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Parents share mixed emotions as students return amid COVID-19 outbreak

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Parents in Maine are voicing a range of concerns as students return to class this week. With the increase in COVID-19 cases, some families are concerned about returning to in-person learning after the holidays. While no district has announced any form of temporary transition to distance learning, some parents are proactively stating that they believe such action would be unacceptable. “I think January is going to be a very difficult month. It’s just my feeling. I feel like it’s probably going to end up going remote. It’s probably inevitable, ”said Yarmouth parent Lisa Littlejohn. The mother of primary-age twins said any interruption in in-person learning would be unwelcome. “We are vaccinated. I mean, what more can we do at this point? We have to say, “Enough is enough. Life must go on, ”said Littejohn. In a letter to parents ahead of the return from schools on Monday, Yarmouth Superintendent Andrew Dolloff renewed the district’s commitment to classroom learning, but also said Yarmouth schools would not escape the surge cases of COVID-19. the point where we can’t transport students to school or provide instruction during the day, ”Dolloff said. Dolloff said Monday that Yarmouth was adopting new guidelines from the Centers for Disease Control and Prevention shortening quarantine and isolation periods from 10 days to 5. In a letter to families over the weekend, schools in Portland said that they kept existing protocols in place. “Our medical team is carefully reviewing the revised guidelines and will go in the appropriate direction as soon as possible. Until then, the COVID protocols in place before the break will remain in place for now, ”the letter to Portland parents said. “Sitting in the queue, I was like, ‘Oh my God, this is crazy,’” said Portland parent Beth Taylor, describing her mixed feelings about bringing her kindergarten son to school. Taylor’s daughter, who is enrolled in a private preschool, is immunocompromised and is staying at home for the time being. Taylor said she was eager to see the results of the tests bundled. “It could change what we do with school for him. If it’s rampant in the school, I don’t know if I can send it, ”Taylor said. For some parents, the New Year brings a frustrating level of uncertainty. “I’m a freelance graphic designer and can’t really work while my kid is at home,” Taylor said. Littlejohn said she was concerned about school buildings being closed. “Fear of that, social isolation and loss of learning and all the rest of the ramifications of school closures should take priority,” Littlejohn said. On Monday and Tuesday, most districts offering bulk testing are collecting The results, likely to be released within 48 hours, will give parents in Maine the first glimpse of any possible spread of COVID-19 in school communities after the holidays.

Parents in Maine are voicing a range of concerns as students return to class this week.

With the increase in COVID-19 cases, some families are concerned about returning to in-person learning after the holidays.

While no district has announced any form of temporary transition to distance learning, some parents are proactively stating that they believe such action would be unacceptable.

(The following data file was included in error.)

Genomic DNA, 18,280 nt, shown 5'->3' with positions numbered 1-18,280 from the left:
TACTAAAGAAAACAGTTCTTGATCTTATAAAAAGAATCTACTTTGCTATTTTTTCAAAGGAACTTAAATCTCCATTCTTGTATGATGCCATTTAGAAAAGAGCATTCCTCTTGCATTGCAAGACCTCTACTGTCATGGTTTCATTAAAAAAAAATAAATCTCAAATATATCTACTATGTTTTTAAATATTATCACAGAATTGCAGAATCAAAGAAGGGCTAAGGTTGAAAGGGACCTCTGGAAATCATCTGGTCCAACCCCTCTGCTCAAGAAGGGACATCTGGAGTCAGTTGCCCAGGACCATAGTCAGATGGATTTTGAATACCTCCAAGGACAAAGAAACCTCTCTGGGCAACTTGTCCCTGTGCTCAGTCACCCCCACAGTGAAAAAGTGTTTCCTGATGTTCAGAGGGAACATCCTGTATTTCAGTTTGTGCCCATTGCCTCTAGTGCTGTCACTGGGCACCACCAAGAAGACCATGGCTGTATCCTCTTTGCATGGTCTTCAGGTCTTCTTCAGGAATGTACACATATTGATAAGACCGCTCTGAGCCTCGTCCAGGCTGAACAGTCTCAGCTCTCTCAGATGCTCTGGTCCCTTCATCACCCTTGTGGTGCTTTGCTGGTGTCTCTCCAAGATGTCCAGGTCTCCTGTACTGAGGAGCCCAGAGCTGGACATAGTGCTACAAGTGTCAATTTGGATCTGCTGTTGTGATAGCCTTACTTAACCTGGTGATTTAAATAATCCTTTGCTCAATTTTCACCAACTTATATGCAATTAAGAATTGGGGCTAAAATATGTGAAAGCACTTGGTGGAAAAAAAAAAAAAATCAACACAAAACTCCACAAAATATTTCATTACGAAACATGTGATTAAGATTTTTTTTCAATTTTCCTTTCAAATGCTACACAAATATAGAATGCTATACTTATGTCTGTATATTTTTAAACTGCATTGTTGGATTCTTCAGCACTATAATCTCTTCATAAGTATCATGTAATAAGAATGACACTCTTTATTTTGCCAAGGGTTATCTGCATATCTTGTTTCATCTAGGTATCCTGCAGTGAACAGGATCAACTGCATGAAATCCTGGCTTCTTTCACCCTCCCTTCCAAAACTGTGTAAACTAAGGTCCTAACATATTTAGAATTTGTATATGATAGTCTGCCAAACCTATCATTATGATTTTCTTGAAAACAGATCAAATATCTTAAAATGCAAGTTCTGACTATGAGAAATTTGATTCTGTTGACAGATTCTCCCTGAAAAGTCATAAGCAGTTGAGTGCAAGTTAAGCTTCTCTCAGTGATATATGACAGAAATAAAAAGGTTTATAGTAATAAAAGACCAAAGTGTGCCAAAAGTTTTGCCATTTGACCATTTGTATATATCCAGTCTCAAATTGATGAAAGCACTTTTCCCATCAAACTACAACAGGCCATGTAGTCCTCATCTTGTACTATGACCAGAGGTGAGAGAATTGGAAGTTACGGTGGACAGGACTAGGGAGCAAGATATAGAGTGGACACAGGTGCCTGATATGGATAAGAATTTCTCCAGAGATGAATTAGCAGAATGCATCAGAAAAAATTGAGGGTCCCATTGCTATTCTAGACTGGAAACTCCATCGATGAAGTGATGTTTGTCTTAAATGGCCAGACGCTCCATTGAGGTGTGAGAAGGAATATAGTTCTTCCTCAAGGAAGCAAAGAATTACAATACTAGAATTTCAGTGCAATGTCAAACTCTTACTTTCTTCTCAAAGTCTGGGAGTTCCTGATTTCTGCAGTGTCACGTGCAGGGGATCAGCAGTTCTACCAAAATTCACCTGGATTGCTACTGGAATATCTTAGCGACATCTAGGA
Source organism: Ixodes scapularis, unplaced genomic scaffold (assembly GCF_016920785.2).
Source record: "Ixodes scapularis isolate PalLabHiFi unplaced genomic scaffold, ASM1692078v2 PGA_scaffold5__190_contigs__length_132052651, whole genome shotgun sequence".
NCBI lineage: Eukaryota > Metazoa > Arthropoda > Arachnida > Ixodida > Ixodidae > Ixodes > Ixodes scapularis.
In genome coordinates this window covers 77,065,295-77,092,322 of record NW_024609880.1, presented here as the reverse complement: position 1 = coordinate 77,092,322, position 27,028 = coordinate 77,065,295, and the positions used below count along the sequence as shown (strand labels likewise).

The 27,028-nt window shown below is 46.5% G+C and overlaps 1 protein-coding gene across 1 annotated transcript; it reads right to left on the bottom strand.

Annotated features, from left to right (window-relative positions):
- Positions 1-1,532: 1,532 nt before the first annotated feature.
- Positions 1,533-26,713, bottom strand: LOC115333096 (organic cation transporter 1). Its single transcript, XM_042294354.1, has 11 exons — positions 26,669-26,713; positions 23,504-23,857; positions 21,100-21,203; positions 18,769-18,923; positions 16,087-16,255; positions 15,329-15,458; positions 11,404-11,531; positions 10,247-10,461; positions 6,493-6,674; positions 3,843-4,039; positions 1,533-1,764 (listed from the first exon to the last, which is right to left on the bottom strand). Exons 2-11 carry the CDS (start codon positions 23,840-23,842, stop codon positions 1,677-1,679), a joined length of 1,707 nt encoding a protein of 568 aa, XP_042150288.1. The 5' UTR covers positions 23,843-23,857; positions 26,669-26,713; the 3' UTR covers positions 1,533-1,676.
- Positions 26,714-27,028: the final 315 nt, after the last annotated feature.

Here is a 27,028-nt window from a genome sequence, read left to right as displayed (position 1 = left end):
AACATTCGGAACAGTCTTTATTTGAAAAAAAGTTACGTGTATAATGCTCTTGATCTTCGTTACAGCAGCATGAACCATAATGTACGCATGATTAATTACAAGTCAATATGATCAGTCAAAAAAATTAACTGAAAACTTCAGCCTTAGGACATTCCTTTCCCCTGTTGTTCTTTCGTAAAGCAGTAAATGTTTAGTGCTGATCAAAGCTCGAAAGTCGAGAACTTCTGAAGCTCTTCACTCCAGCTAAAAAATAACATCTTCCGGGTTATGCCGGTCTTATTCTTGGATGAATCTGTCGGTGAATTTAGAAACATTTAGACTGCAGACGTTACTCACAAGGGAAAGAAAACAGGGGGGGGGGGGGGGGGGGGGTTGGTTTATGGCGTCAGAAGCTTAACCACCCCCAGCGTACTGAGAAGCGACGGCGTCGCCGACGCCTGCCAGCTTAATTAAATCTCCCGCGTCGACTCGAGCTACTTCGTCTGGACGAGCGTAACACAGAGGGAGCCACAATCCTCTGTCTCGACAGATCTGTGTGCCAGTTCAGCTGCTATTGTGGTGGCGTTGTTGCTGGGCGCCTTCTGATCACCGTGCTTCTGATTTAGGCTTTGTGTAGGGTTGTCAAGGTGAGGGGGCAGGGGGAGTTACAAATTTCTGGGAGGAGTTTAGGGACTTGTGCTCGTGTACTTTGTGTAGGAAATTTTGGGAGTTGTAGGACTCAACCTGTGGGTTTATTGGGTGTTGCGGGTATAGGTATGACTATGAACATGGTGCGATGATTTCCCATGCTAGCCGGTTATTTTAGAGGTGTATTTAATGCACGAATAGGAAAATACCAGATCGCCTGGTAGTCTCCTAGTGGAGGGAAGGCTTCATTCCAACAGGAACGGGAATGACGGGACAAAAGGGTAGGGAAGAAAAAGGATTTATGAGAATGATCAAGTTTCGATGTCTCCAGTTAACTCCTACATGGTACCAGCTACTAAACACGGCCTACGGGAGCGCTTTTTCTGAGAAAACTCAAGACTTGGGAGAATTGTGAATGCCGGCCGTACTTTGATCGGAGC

“I think January is going to be a very difficult month. It’s just my feeling. I feel like it’s probably going to end up going remote. It’s probably inevitable, ”said Yarmouth parent Lisa Littlejohn.

The mother of primary-age twins said any interruption in in-person learning would be unwelcome.

“We are vaccinated. I mean, what more can we do at this point? We have to say, “Enough is enough. Life must go on, ”said Littejohn.

In a letter to parents ahead of Monday’s return to schools, Yarmouth Superintendent Andrew Dolloff renewed the district’s commitment to classroom learning, but also said Yarmouth schools would not escape the surge in COVID-19 cases.

“It would be interrupted if the number of our employees were to decline to the point where we can no longer transport students to school or provide instruction during the day,” Dolloff said.

Dolloff said Monday that Yarmouth was adopting new guidelines from the Centers for Disease Control and Prevention shortening quarantine and isolation periods from 10 days to 5.

In a letter to families over the weekend, Portland schools said they were keeping existing protocols in place.

“Our medical team is carefully reviewing the revised guidelines and will go in the appropriate direction as soon as possible. Until then, the COVID protocols in place before the break will remain in place for now, ”the letter to Portland parents said.

“Sitting in the queue, I was like, ‘Oh my God, this is crazy,’” said Portland parent Beth Taylor, describing her mixed feelings about bringing her kindergarten son to school.

Taylor’s daughter, who is enrolled in a private preschool, is immunocompromised and is staying at home for the time being. Taylor said she was eager to see the results of the tests bundled.

“It could change what we do with school for him. If it’s rampant in the school, I don’t know if I can send it, ”Taylor said.

For some parents, the New Year brings a frustrating level of uncertainty.

“I’m a freelance graphic designer and can’t really work while my kid is at home,” Taylor said.

Littlejohn said she was concerned about school buildings being closed.

“The fear of this, social isolation and loss of learning and all the ramifications of school closings should take priority,” Littlejohn said.

On Monday and Tuesday, most districts offering pooled testing collect samples.

The results, likely to be released within 48 hours, will give parents in Maine the first glimpse of any possible spread of COVID-19 in school communities after the holidays.

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